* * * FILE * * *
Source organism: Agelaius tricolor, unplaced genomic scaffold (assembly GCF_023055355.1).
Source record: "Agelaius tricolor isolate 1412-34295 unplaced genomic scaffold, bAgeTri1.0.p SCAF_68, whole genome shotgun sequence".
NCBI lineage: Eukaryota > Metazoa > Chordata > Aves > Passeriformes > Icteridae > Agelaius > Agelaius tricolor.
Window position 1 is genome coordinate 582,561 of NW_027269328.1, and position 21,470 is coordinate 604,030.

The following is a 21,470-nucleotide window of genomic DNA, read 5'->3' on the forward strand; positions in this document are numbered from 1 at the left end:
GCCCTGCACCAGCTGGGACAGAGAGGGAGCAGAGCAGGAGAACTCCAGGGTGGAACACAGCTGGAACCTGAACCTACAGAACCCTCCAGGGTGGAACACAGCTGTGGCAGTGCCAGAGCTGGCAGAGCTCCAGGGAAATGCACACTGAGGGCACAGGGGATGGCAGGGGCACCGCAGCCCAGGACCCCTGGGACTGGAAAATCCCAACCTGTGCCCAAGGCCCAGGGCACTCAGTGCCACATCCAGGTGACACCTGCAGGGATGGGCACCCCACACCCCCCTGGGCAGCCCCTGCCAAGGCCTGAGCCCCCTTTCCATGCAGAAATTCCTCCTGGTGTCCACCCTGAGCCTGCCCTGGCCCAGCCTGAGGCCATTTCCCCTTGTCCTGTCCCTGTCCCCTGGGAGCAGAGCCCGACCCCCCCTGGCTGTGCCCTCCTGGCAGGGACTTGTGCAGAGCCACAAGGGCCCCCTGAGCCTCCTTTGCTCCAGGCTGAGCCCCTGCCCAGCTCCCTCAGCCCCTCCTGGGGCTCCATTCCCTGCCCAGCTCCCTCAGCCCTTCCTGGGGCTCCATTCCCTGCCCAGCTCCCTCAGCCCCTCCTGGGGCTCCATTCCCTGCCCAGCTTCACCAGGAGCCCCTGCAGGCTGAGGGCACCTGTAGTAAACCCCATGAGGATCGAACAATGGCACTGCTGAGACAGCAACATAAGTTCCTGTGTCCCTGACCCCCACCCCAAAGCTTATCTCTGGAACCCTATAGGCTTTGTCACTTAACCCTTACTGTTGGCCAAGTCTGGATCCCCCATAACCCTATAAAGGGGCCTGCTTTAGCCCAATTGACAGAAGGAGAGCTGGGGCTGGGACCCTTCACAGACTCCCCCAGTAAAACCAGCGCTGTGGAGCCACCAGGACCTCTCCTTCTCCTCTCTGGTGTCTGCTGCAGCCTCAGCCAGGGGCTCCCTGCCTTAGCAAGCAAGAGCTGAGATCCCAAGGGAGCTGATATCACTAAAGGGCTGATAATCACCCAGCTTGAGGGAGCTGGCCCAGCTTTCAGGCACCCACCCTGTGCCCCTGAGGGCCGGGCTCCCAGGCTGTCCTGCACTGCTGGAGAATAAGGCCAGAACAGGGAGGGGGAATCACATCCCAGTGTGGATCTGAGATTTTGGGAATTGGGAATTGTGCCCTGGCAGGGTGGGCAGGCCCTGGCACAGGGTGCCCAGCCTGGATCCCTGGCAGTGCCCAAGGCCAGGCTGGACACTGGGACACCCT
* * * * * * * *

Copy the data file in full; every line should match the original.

Source organism: Agelaius tricolor, unplaced genomic scaffold (assembly GCF_023055355.1).
Source record: "Agelaius tricolor isolate 1412-34295 unplaced genomic scaffold, bAgeTri1.0.p SCAF_68, whole genome shotgun sequence".
NCBI lineage: Eukaryota > Metazoa > Chordata > Aves > Passeriformes > Icteridae > Agelaius > Agelaius tricolor.
Window position 1 is genome coordinate 582,561 of NW_027269328.1, and position 21,470 is coordinate 604,030.

The following is a 21,470-nucleotide window of genomic DNA, read 5'->3' on the forward strand; positions in this document are numbered from 1 at the left end:
GCCCTGCACCAGCTGGGACAGAGAGGGAGCAGAGCAGGAGAACTCCAGGGTGGAACACAGCTGGAACCTGAACCTACAGAACCCTCCAGGGTGGAACACAGCTGTGGCAGTGCCAGAGCTGGCAGAGCTCCAGGGAAATGCACACTGAGGGCACAGGGGATGGCAGGGGCACCGCAGCCCAGGACCCCTGGGACTGGAAAATCCCAACCTGTGCCCAAGGCCCAGGGCACTCAGTGCCACATCCAGGTGACACCTGCAGGGATGGGCACCCCACACCCCCCTGGGCAGCCCCTGCCAAGGCCTGAGCCCCCTTTCCATGCAGAAATTCCTCCTGGTGTCCACCCTGAGCCTGCCCTGGCCCAGCCTGAGGCCATTTCCCCTTGTCCTGTCCCTGTCCCCTGGGAGCAGAGCCCGACCCCCCCTGGCTGTGCCCTCCTGGCAGGGACTTGTGCAGAGCCACAAGGGCCCCCTGAGCCTCCTTTGCTCCAGGCTGAGCCCCTGCCCAGCTCCCTCAGCCCCTCCTGGGGCTCCATTCCCTGCCCAGCTCCCTCAGCCCTTCCTGGGGCTCCATTCCCTGCCCAGCTCCCTCAGCCCCTCCTGGGGCTCCATTCCCTGCCCAGCTTCACCAGGAGCCCCTGCAGGCTGAGGGCACCTGTAGTAAACCCCATGAGGATCGAACAATGGCACTGCTGAGACAGCAACATAAGTTCCTGTGTCCCTGACCCCCACCCCAAAGCTTATCTCTGGAACCCTATAGGCTTTGTCACTTAACCCTTACTGTTGGCCAAGTCTGGATCCCCCATAACCCTATAAAGGGGCCTGCTTTAGCCCAATTGACAGAAGGAGAGCTGGGGCTGGGACCCTTCACAGACTCCCCCAGTAAAACCAGCGCTGTGGAGCCACCAGGACCTCTCCTTCTCCTCTCTGGTGTCTGCTGCAGCCTCAGCCAGGGGCTCCCTGCCTTAGCAAGCAAGAGCTGAGATCCCAAGGGAGCTGATATCACTAAAGGGCTGATAATCACCCAGCTTGAGGGAGCTGGCCCAGCTTTCAGGCACCCACCCTGTGCCCCTGAGGGCCGGGCTCCCAGGCTGTCCTGCACTGCTGGAGAATAAGGCCAGAACAGGGAGGGGGAATCACATCCCAGTGTGGATCTGAGATTTTGGGAATTGGGAATTGTGCCCTGGCAGGGTGGGCAGGCCCTGGCACAGGGTGCCCAGCCTGGATCCCTGGCAGTGCCCAAGGCCAGGCTGGACACTGGGACACCCT